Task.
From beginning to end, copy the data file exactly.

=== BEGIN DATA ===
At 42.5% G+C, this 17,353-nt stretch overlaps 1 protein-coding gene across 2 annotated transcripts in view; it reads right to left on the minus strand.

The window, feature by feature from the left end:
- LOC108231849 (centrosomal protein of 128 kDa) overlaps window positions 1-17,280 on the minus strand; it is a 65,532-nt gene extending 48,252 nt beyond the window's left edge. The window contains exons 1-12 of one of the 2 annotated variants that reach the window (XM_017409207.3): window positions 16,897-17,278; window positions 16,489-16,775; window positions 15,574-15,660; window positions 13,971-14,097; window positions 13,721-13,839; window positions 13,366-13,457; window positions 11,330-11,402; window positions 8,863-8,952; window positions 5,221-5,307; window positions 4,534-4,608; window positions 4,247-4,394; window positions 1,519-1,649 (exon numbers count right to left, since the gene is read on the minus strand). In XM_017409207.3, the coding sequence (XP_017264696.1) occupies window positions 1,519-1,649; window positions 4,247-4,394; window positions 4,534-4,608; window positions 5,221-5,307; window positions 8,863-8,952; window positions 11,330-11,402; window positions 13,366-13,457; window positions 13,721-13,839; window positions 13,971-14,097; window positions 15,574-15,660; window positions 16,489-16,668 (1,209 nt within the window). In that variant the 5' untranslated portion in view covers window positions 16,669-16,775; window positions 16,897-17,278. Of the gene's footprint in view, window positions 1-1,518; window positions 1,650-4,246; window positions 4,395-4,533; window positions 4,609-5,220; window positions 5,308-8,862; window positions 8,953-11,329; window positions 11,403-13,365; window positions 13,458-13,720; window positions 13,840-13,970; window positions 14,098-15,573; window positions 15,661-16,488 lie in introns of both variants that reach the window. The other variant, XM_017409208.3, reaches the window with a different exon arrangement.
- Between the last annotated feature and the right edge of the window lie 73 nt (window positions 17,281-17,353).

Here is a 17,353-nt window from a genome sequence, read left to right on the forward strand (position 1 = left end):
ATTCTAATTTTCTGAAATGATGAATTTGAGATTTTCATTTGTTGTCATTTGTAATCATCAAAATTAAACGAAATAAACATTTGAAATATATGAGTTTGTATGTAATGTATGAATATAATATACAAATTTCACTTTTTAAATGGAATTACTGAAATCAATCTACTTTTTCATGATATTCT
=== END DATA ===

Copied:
At 42.5% G+C, this 17,353-nt stretch overlaps 1 protein-coding gene across 2 annotated transcripts in view; it reads right to left on the minus strand.

The window, feature by feature from the left end:
- LOC108231849 (centrosomal protein of 128 kDa) overlaps window positions 1-17,280 on the minus strand; it is a 65,532-nt gene extending 48,252 nt beyond the window's left edge. The window contains exons 1-12 of one of the 2 annotated variants that reach the window (XM_017409207.3): window positions 16,897-17,278; window positions 16,489-16,775; window positions 15,574-15,660; window positions 13,971-14,097; window positions 13,721-13,839; window positions 13,366-13,457; window positions 11,330-11,402; window positions 8,863-8,952; window positions 5,221-5,307; window positions 4,534-4,608; window positions 4,247-4,394; window positions 1,519-1,649 (exon numbers count right to left, since the gene is read on the minus strand). In XM_017409207.3, the coding sequence (XP_017264696.1) occupies window positions 1,519-1,649; window positions 4,247-4,394; window positions 4,534-4,608; window positions 5,221-5,307; window positions 8,863-8,952; window positions 11,330-11,402; window positions 13,366-13,457; window positions 13,721-13,839; window positions 13,971-14,097; window positions 15,574-15,660; window positions 16,489-16,668 (1,209 nt within the window). In that variant the 5' untranslated portion in view covers window positions 16,669-16,775; window positions 16,897-17,278. Of the gene's footprint in view, window positions 1-1,518; window positions 1,650-4,246; window positions 4,395-4,533; window positions 4,609-5,220; window positions 5,308-8,862; window positions 8,953-11,329; window positions 11,403-13,365; window positions 13,458-13,720; window positions 13,840-13,970; window positions 14,098-15,573; window positions 15,661-16,488 lie in introns of both variants that reach the window. The other variant, XM_017409208.3, reaches the window with a different exon arrangement.
- Between the last annotated feature and the right edge of the window lie 73 nt (window positions 17,281-17,353).

Here is a 17,353-nt window from a genome sequence, read left to right on the forward strand (position 1 = left end):
ATTCTAATTTTCTGAAATGATGAATTTGAGATTTTCATTTGTTGTCATTTGTAATCATCAAAATTAAACGAAATAAACATTTGAAATATATGAGTTTGTATGTAATGTATGAATATAATATACAAATTTCACTTTTTAAATGGAATTACTGAAATCAATCTACTTTTTCATGATATTCT